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You can see converted videos running on my Amiga from 1992 in my YouTube channel
This is a retro computing just-for-fun project. AGAConv is a CDXL video converter for Commodore-Amiga computers. It combines some existing tools to convert videos (MP4, etc.) into the CDXL format which can be played with AGABlaster or other CDXL players on an AGA Commodore-Amiga computer. The first Commodore-Amiga computer with the AGA chipset was released in 1992. Commodore went bankrupt in April 1994.
The CDXL format was created by Commodore primarily for the Commodore CDTV, released 1991, to permit playback of video from CD-ROM in the early 1990s. The CDXL format is a simple streaming format, consisting of linear concatenated chunks (packets), each with an uncompressed frame and associated audio data. In addition to the original 12-bit colors, AGAConv also supports 24-bit colors, as supported by Commodore Amiga AGA systems released in 1992+. It also ensures 32-bit padding of CDXL chunks, which can make a difference in video frame rate of up to 50%.
Overview of supported video/audio modes:
AGAConv was tested on Ubuntu 18.04 and on Windows 10 with Microsoft's Ubuntu app/terminal. The generated videos were tested on an Amiga 4000/60 with AGABlaster and Amiga OS 3.9 with original graphics and sound hardware.
AGAConv combines several tools to generate a CDXL file via a single command-line interface.
The script agaconv provides command line options such that every conversion can be done via a single command line and eventually calls agaconv-encode to generate a CDXL file that can be played on an Amiga with AGABlaster.
agaconv 0.9.7 is distributed with a GPL v3 open-source license.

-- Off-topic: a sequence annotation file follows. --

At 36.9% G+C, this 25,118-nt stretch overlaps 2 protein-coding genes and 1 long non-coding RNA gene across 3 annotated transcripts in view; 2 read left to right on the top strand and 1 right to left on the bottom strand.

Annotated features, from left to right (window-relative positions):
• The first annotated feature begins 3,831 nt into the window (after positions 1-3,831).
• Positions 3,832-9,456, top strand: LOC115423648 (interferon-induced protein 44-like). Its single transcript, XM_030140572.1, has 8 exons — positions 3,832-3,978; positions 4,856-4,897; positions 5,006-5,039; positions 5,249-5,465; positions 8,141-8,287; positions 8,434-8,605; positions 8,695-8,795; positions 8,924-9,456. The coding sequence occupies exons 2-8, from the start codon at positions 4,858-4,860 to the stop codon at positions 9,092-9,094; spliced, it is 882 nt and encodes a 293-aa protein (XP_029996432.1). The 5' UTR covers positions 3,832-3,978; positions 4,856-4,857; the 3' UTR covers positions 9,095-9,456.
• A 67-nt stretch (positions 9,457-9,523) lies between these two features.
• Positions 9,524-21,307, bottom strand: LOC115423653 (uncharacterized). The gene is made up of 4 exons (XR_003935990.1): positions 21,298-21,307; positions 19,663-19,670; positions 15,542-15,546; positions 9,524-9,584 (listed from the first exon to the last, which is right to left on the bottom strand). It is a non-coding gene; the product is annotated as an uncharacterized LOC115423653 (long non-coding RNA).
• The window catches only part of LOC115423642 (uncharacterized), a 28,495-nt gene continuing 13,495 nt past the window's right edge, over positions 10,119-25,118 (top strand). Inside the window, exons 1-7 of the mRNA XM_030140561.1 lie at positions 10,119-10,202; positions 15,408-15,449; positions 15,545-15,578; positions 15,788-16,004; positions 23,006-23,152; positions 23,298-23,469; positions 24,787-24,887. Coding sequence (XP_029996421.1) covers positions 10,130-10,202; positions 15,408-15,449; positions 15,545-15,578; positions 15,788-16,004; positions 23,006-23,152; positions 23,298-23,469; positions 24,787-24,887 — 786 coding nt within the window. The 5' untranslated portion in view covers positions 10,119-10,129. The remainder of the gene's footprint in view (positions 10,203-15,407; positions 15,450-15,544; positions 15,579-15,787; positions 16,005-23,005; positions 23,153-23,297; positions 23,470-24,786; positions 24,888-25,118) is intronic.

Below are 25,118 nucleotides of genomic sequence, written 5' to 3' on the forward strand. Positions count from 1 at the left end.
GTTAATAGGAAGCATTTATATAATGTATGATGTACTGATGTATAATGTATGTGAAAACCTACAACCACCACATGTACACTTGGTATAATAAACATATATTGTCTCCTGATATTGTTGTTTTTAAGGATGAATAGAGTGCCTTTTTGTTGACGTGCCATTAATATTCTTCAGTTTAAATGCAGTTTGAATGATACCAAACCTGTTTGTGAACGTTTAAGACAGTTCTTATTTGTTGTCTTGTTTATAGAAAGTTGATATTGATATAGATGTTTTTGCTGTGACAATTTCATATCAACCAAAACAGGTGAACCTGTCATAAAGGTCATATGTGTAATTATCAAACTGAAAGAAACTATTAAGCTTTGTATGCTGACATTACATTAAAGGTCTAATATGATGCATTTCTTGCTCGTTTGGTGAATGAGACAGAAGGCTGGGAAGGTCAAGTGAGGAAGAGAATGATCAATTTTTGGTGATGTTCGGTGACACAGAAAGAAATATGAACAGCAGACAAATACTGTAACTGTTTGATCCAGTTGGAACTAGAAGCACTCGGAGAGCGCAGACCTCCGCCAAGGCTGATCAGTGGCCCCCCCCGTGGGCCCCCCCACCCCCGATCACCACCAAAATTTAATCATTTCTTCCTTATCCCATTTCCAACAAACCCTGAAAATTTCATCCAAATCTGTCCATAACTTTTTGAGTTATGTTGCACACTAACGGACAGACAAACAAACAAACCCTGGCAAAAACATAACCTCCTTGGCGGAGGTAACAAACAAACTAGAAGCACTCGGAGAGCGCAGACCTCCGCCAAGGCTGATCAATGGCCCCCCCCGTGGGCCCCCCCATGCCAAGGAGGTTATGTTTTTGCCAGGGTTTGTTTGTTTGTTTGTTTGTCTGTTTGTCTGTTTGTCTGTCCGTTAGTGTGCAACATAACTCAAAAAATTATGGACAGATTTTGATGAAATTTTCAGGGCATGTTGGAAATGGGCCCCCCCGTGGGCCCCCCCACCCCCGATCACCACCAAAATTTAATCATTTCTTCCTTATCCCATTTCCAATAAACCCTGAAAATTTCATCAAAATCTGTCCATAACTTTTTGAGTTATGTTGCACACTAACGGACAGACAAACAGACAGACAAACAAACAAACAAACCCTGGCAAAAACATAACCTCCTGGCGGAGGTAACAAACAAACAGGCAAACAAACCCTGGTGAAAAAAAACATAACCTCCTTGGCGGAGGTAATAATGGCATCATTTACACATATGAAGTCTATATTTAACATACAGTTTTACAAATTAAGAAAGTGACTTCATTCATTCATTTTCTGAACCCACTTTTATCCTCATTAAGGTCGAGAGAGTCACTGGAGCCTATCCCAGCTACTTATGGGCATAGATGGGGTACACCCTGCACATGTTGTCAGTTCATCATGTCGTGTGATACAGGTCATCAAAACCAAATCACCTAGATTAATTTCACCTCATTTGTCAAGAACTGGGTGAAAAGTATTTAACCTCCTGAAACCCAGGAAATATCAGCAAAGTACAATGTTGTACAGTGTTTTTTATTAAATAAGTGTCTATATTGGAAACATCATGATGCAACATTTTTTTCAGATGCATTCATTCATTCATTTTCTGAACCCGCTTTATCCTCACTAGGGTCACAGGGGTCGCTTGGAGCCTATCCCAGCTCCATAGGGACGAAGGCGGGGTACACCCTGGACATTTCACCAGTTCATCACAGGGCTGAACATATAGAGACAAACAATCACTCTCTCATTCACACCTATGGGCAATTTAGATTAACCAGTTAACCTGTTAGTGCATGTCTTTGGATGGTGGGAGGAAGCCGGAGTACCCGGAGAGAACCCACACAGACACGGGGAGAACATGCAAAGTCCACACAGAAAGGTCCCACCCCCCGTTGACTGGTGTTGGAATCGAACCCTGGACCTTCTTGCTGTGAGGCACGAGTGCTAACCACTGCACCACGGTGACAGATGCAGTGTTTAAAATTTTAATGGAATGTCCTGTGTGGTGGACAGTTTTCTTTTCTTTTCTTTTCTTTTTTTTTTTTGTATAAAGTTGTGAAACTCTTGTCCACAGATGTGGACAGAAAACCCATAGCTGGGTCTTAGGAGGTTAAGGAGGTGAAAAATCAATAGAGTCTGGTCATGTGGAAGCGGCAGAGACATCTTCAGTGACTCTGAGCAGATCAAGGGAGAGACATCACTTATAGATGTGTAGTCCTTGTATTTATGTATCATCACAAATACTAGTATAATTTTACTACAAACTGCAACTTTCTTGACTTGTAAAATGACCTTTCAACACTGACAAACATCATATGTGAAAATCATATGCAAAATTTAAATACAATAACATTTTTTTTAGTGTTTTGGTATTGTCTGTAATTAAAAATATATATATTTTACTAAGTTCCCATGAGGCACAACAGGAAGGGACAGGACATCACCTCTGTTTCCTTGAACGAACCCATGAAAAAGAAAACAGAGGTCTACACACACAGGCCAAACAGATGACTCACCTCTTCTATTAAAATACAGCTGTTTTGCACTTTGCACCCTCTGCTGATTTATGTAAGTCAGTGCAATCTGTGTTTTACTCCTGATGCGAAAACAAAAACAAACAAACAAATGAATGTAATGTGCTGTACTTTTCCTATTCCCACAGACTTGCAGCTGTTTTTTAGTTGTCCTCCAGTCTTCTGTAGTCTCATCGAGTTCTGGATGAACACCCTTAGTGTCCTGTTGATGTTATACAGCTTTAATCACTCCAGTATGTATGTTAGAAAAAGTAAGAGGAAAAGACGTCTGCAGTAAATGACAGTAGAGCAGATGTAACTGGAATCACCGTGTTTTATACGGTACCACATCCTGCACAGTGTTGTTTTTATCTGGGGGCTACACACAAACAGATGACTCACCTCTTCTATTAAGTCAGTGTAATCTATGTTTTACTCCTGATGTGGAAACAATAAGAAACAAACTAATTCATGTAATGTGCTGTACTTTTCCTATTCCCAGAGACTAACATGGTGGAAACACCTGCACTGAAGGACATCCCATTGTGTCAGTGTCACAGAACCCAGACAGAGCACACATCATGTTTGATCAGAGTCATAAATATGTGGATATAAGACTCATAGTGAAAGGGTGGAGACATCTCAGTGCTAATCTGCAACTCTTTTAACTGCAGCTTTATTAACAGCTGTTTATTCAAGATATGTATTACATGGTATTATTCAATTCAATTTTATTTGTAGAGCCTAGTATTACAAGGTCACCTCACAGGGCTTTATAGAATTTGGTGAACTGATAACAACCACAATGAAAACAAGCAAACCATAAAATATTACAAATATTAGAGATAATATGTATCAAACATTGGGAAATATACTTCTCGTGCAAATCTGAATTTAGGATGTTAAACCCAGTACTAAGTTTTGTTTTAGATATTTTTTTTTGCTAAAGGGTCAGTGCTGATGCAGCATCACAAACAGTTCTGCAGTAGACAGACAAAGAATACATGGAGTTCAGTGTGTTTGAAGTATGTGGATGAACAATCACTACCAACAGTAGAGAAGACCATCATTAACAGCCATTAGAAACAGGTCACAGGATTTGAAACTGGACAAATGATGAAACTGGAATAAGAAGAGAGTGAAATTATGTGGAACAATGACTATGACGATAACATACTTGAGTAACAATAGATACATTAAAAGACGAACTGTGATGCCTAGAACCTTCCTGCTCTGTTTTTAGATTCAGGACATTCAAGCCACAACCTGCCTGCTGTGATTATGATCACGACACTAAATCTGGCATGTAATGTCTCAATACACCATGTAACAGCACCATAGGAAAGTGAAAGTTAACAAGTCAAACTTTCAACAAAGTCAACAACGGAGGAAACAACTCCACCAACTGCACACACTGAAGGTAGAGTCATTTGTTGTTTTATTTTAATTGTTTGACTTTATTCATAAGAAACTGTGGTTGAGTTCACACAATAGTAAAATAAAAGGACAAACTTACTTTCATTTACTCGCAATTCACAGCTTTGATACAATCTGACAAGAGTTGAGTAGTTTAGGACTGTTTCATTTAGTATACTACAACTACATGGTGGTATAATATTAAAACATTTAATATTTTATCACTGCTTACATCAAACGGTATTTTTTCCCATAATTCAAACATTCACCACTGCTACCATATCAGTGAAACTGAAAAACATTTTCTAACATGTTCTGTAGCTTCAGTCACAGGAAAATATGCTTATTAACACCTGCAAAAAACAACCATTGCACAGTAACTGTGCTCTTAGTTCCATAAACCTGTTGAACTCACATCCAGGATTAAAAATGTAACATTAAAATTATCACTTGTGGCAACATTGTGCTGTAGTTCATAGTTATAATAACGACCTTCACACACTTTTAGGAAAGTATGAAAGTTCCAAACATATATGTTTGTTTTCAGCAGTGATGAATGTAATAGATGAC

AGAConv can generate custom CDXL files with 24-bit colors and standard CDXL files with 12-bit colors. All generated CDXL files can be played with AGABlaster without providing any additional command line options. The standard CDXL files can also be played with other CDXL players, such as cdgsxl and ffplay. Other players than AGAConv require additional command line options for speed/resolution settings. AGABlaster does not require any additional command line options for AGAConv generated CDXL files.
By default AGAConv generates videos with 24 frames per second (FPS), 28000 Hz, stereo sound, 320 pixel width, the height scaled to an Amiga screen (to maintain the original aspect ratio), and 256 colors per frame (AGA). Therefore, the easiest way to generate an AGA video is to provide only the input file name and and the output file name (see very first example). In the examples, additional command line options are only used to demonstrate how values different to the default values can be selected. The only required inputs are input and ouput file name.
This generates the video file myvideo.cdxl which can be played with agablaster on an AGA Amiga. Using default settings, it uses a frame rate of 24, 28000 Hz stereo sound, up to 256 unique colors (AGA8) per frame (24-bit color space), a width of 320, lores resolution, and the height is computed to keep the ratio of the original video.
To run the converted CDXL video on an Amiga with AGABlaster type
In this example, we set the color-mode different to the default (of aga8). This sets a maximum of 7 planes (128 colors) per frame.
In this example, we use a user-provided value for the monitor-mode. This rescales the video for display on a flat-screen that stretches the video to the full 1080p size. The rescaling ensure that the aspect ratio remains correct. This is a setting that many people use on a 1080p monitor. There also exists a fill1200 option.
This generates the video file myvideo.cdxl which can be played with agablaster on a high-end AGA Amiga. It uses HAM8 frames (24-bit color space), a width of 640 in hires mode, and the height is computed to ensure correct scaling on an Amiga 4:3 monitor (default setting).
This generates the video file myvideo.cdxl which can be played with agablaster on an OCS Amiga. It has encoded 18 frames per second, 15000 Hz stereo audio, HAM6 frames (12-bit color space), a width of 256, and the height is computed to keep the ratio of the original video on an Amiga screen.